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Rebecca Howlett

Rebecca was a member of the Yorkshire Schools Exploring Society’s latest expedition to Kenya. They worked on field projects along the coast before camel trekking through the semi-desert areas of north Kenya.

I found going to Kenya on the Yorkshire schools an amazing experience and had so much fun. the first couple of days were spent in Nairobi whilst we got our bearings, equipment and any last minute food supplies ready for the trek. Here we also went to a giraffe sanctuary (which you will see pictures of)  where we could feed and even kiss the giraffes. three Kenyan boys called Nigel, Wesley and Clement came from a nearby school and also joined us for the rest of the trip, your contribution to me will have also bought the equipment for the Kenyan boys in the form of sleeping bags and mosquito nets so thank you very much.

After Nairobi, we headed north toward rumurunti where the ranch we were staying on was. on the way up, we stopped at Thompson falls as well as the rift valley and were able to see the vast Africa bush below us which was incredible.

Once we arrived at the ranch, the first thing to do was set up camp which involved putting up the mosquito nets and camp beds which seemed to take hours at first but as the expedition continue we were all experts in assembling them. the next five says were spent in an around the ranch, we visited the local school twice, once where we made new wooden tables out of scrap wood that the school had. on the other visit, it was schools last day so we were able to raise the Kenyan flag before competing with the kids at football and volleyball which put us all to shame as they were so good. on the other three days we did some jobs on the ranch. one day we marked out a cattle ranch with large wooden sticks, not to mention we were in the African bush so we did encounter a herd of elephants. we also dug a trench for a new water pipe which took a lot of hard work as the ground was so dry and hard.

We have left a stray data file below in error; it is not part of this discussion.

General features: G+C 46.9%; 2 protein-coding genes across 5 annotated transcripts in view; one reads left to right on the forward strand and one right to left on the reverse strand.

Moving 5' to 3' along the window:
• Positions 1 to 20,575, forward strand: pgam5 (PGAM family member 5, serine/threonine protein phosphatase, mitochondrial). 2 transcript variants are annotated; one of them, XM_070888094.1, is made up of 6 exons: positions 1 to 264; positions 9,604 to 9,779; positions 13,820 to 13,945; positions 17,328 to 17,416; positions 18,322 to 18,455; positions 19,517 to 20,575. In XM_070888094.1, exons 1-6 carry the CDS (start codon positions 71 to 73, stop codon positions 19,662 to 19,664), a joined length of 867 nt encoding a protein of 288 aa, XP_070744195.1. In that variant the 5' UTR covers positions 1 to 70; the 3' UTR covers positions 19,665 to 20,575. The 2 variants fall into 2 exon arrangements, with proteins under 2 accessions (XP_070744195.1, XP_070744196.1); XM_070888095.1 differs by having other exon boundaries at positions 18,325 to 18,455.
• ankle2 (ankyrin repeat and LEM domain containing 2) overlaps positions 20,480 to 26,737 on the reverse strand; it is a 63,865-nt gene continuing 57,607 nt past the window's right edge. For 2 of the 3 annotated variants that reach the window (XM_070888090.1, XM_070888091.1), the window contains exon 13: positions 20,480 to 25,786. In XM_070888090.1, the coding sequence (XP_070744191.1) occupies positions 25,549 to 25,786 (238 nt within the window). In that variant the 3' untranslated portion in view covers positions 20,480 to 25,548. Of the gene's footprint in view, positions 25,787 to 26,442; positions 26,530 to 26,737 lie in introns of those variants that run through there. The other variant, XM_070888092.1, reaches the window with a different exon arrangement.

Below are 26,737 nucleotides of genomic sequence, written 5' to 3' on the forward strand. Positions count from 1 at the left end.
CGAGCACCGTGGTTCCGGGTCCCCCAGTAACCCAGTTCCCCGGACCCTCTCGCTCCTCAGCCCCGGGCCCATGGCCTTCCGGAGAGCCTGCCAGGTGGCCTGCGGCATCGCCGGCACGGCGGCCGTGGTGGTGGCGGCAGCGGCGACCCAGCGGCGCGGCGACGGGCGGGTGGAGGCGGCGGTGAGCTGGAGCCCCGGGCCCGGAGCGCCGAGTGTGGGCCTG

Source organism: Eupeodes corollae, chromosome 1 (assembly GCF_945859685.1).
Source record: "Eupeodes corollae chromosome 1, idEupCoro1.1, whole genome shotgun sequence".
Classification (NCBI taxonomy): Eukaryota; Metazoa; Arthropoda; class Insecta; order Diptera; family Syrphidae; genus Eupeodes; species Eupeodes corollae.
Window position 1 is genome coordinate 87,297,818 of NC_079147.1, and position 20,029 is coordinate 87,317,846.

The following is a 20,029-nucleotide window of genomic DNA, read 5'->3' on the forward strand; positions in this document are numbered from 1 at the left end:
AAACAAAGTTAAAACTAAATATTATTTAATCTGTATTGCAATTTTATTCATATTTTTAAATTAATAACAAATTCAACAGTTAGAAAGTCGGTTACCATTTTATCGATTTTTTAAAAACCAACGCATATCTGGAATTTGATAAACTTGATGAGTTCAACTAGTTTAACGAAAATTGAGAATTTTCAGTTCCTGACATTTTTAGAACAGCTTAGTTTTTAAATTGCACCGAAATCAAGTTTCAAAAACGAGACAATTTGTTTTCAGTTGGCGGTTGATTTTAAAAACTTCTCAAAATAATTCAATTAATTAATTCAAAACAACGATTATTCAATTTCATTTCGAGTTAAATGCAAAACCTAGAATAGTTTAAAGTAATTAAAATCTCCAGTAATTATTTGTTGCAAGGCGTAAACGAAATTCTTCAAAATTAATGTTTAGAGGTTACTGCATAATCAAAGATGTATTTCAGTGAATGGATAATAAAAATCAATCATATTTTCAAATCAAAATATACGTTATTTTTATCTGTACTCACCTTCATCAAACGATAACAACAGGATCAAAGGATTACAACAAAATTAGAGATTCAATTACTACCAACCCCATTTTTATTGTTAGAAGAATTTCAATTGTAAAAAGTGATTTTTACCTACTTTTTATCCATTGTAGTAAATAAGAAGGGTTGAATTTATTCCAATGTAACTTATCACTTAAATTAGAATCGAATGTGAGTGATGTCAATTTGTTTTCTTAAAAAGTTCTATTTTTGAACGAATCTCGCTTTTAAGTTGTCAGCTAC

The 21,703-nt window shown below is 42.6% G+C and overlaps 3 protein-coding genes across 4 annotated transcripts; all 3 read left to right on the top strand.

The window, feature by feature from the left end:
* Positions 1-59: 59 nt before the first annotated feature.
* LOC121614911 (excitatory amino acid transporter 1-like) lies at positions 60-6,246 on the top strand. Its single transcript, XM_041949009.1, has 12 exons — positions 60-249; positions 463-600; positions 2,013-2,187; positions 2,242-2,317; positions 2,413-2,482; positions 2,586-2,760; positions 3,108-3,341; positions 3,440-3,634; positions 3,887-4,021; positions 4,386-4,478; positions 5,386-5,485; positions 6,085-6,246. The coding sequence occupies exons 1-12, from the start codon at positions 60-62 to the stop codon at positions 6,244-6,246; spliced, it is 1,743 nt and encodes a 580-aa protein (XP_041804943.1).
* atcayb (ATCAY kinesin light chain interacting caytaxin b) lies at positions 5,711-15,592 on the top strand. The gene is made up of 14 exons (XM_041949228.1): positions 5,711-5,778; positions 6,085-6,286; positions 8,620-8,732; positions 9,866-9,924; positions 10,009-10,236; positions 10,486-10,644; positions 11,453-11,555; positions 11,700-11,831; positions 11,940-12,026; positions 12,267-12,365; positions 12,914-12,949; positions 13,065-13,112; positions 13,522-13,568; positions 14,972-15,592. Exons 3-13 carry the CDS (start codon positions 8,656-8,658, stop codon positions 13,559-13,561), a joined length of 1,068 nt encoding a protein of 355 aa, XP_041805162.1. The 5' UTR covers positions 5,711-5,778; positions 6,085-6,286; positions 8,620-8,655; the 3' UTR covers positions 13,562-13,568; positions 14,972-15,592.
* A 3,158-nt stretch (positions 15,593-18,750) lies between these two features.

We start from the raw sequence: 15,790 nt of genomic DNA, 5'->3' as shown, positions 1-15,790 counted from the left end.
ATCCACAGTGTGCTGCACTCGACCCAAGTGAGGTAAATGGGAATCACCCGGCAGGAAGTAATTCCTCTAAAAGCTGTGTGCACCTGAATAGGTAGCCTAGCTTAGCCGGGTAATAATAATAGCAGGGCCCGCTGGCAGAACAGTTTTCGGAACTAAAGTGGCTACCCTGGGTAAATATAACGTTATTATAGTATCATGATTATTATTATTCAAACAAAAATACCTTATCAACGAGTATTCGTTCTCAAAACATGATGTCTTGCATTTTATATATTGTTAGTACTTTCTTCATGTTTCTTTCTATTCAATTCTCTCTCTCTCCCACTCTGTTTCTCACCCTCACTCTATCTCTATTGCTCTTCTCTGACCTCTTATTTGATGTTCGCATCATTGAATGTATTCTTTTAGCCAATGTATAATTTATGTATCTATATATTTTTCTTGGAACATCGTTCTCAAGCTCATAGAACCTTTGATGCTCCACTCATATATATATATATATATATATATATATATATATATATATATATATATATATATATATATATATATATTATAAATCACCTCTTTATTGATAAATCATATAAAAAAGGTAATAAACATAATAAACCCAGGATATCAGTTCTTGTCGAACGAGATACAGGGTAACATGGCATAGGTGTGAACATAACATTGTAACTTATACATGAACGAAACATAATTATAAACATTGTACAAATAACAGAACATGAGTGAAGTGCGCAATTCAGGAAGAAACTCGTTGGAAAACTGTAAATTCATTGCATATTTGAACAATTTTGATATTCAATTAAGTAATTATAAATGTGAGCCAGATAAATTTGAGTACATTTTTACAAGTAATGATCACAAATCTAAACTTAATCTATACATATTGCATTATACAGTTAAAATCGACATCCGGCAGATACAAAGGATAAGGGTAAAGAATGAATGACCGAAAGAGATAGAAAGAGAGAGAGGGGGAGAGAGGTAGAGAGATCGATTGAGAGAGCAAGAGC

The next 8 days of the camel trek seemed to fly by. the usual day involved doing an hour night watch around the fire every night and then began at 5:00 in the morning when it was still dark so it was very difficult re-packing all our bags and dis-assembling our camp beds. I think that the best day of the camel trek was the last, in which we arose at 4:30 and scrambled up “pride rock” and watched the sunrise whilst eating breakfast, there was a 360 view of the African plain all around.

After leaving the ranch we moved to Samburu nation park where we spent two days on safari seeing loads of animals from impala, baboons, giraffe, zebra and even a leopard and lions in the very last half an hour.

Once returning back to Nairobi, we had the dubious task of cleaning all the equipment (pans that had become black from the fire) which took a lot of doing but we were all in high spirits and were sad to leave.

All I want to say is a massive thank you to YET and the opportunity of a life time you have enabled me to have and I hope I have managed to give you a bit of an insight into my journey and what we did.

Here is a slideshow containing a selection of images from Rebecca’s expedition: